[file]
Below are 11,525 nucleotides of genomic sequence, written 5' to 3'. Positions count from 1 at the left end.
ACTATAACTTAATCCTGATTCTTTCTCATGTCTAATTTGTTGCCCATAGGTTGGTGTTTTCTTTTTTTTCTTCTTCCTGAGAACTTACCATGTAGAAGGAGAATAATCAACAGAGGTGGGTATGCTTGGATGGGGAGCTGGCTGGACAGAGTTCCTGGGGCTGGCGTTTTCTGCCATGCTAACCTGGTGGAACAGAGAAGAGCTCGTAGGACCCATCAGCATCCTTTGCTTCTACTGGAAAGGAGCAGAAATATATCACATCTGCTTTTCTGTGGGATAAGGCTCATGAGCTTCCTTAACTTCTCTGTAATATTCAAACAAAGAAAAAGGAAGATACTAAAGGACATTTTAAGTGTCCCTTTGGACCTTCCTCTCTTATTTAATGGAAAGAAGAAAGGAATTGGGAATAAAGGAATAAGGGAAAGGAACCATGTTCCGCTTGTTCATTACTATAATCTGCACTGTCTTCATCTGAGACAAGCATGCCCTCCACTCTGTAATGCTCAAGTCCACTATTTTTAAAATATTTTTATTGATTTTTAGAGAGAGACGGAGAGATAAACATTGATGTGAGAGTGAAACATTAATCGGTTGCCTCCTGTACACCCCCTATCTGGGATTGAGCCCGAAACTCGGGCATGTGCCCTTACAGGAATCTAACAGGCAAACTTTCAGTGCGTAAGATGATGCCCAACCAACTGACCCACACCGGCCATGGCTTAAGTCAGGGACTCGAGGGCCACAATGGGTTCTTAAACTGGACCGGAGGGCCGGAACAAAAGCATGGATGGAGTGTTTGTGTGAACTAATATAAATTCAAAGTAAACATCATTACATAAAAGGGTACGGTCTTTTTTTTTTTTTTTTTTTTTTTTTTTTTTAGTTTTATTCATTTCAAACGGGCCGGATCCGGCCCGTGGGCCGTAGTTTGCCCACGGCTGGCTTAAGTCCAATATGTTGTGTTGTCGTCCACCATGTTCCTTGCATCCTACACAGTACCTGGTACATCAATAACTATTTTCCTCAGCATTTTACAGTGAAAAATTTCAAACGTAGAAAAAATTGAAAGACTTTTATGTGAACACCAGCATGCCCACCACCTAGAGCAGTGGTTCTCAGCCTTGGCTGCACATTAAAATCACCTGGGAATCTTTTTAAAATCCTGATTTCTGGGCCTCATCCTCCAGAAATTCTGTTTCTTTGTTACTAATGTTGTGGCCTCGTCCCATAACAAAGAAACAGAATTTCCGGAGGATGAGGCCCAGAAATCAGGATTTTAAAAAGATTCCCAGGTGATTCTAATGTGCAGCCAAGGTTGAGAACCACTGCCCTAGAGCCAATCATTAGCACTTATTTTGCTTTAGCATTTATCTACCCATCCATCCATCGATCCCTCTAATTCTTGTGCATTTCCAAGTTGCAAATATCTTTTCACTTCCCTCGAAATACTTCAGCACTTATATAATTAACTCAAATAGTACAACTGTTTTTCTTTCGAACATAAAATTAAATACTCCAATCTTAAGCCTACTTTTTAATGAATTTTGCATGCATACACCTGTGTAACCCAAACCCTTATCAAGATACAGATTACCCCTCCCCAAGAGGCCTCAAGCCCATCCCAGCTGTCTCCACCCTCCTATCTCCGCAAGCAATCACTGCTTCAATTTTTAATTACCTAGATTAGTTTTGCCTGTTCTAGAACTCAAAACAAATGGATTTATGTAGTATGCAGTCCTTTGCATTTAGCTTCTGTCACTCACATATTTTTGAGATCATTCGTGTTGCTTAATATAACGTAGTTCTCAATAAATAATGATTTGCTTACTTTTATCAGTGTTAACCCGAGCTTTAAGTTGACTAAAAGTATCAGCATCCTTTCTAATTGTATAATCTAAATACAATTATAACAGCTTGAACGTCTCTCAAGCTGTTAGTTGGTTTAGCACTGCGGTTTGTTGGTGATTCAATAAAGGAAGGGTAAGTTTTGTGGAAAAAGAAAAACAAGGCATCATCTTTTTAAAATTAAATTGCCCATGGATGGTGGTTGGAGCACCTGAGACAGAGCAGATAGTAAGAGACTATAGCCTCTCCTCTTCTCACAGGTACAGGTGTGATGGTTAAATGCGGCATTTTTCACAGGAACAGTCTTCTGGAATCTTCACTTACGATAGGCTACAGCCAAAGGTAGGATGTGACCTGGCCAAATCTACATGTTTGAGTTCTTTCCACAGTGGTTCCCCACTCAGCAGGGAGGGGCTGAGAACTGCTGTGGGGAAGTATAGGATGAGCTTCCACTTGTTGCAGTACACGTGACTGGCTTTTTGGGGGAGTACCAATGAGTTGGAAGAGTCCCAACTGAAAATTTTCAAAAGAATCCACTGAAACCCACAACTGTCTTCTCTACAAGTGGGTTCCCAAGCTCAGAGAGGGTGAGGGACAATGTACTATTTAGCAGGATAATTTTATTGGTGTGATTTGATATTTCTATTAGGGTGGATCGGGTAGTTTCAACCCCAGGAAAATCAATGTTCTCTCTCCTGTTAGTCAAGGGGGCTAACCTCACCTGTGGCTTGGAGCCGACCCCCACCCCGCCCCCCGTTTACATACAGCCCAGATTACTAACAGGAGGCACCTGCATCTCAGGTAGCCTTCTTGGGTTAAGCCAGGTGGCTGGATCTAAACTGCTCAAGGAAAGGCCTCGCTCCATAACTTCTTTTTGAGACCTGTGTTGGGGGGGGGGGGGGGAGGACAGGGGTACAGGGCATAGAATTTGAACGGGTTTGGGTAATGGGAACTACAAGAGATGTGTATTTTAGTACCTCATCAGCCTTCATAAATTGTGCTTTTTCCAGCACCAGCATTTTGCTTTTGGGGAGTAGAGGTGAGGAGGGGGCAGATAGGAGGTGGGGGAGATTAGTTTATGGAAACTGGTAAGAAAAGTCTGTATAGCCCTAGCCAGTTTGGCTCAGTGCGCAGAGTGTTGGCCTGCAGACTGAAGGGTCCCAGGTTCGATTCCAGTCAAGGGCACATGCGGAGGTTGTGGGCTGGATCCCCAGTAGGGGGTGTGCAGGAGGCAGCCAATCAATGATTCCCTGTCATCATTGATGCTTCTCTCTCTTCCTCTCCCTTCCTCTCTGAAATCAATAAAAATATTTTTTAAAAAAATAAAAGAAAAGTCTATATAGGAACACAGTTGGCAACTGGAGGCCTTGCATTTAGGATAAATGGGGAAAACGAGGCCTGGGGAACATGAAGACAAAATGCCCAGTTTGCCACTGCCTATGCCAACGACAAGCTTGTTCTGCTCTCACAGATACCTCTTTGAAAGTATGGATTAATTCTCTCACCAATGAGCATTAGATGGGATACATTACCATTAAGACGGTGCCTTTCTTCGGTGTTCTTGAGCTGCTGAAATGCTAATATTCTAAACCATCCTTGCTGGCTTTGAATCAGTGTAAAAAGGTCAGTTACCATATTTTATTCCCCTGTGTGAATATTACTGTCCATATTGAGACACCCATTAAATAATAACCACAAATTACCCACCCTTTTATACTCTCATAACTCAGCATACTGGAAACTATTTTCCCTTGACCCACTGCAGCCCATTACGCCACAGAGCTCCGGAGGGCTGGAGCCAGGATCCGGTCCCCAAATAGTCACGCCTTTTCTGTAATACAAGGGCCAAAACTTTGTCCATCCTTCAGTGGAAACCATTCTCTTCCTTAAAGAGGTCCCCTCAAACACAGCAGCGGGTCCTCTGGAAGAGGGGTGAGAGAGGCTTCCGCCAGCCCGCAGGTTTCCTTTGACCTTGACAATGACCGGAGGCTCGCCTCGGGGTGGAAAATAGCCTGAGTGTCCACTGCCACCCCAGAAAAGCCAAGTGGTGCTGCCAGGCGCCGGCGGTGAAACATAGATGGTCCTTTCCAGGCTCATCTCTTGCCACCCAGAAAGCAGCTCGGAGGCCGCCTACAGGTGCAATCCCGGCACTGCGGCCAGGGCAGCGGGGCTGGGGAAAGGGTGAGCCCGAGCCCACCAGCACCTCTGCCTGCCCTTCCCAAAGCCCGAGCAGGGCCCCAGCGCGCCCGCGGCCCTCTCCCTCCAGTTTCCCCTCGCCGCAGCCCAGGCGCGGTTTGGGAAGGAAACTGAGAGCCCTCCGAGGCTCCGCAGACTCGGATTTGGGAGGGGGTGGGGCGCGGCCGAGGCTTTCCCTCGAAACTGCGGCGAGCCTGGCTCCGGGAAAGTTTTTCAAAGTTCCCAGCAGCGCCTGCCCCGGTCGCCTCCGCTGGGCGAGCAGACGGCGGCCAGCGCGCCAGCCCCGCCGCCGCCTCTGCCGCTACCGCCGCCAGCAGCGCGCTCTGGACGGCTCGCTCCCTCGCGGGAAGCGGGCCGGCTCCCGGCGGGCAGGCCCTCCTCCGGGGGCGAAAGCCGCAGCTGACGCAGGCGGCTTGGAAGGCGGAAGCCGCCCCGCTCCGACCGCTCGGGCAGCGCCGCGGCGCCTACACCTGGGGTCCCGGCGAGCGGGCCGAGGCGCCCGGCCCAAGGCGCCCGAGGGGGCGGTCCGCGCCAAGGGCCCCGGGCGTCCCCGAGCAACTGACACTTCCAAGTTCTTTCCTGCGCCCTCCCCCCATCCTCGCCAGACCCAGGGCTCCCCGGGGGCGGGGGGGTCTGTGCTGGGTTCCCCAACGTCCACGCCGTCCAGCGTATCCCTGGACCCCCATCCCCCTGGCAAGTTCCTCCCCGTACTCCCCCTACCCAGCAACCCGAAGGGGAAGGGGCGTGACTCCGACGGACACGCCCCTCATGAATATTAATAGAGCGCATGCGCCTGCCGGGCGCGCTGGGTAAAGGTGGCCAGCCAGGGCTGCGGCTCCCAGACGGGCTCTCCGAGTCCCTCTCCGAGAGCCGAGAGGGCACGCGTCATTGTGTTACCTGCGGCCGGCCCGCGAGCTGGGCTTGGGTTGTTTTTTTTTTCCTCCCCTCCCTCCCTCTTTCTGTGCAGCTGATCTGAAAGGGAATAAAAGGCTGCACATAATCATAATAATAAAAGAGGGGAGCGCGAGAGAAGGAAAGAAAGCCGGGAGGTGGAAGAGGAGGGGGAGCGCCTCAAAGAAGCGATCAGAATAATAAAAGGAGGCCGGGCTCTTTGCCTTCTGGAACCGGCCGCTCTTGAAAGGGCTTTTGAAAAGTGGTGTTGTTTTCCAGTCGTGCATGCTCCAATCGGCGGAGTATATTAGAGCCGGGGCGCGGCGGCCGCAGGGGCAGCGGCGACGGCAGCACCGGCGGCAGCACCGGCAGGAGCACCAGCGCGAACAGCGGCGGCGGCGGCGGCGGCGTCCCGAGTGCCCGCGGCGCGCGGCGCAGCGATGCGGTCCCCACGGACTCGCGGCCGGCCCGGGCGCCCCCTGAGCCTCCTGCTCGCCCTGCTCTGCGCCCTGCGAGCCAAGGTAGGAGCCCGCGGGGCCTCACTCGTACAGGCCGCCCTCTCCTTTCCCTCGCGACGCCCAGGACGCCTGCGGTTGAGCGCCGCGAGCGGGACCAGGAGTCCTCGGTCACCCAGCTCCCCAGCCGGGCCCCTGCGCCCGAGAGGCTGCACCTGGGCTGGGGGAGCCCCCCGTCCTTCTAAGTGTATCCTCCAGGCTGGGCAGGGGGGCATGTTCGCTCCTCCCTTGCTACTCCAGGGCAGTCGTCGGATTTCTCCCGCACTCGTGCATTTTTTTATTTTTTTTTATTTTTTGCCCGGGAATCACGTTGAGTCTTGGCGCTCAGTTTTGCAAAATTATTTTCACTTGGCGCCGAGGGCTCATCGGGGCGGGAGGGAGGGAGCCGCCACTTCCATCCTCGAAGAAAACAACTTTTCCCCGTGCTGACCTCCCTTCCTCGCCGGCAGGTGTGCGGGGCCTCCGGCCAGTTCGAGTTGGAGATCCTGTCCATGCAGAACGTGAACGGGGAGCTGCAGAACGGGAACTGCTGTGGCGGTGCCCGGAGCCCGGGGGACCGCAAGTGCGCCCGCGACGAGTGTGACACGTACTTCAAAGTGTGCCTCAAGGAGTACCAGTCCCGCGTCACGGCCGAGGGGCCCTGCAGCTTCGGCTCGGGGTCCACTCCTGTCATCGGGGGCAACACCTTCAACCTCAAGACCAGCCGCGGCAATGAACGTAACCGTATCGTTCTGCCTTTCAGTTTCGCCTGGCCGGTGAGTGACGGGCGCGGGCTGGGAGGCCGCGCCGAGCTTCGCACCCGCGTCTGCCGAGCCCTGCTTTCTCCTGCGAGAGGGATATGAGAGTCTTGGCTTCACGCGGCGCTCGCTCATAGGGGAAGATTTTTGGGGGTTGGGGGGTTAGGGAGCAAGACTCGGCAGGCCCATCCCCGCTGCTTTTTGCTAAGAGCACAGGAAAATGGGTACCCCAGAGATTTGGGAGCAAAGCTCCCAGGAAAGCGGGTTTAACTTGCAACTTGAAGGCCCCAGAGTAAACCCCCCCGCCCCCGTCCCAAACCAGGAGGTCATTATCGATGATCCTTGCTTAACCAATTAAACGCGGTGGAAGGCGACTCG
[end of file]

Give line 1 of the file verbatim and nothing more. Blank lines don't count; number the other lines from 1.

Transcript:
Below are 11,525 nucleotides of genomic sequence, written 5' to 3'. Positions count from 1 at the left end.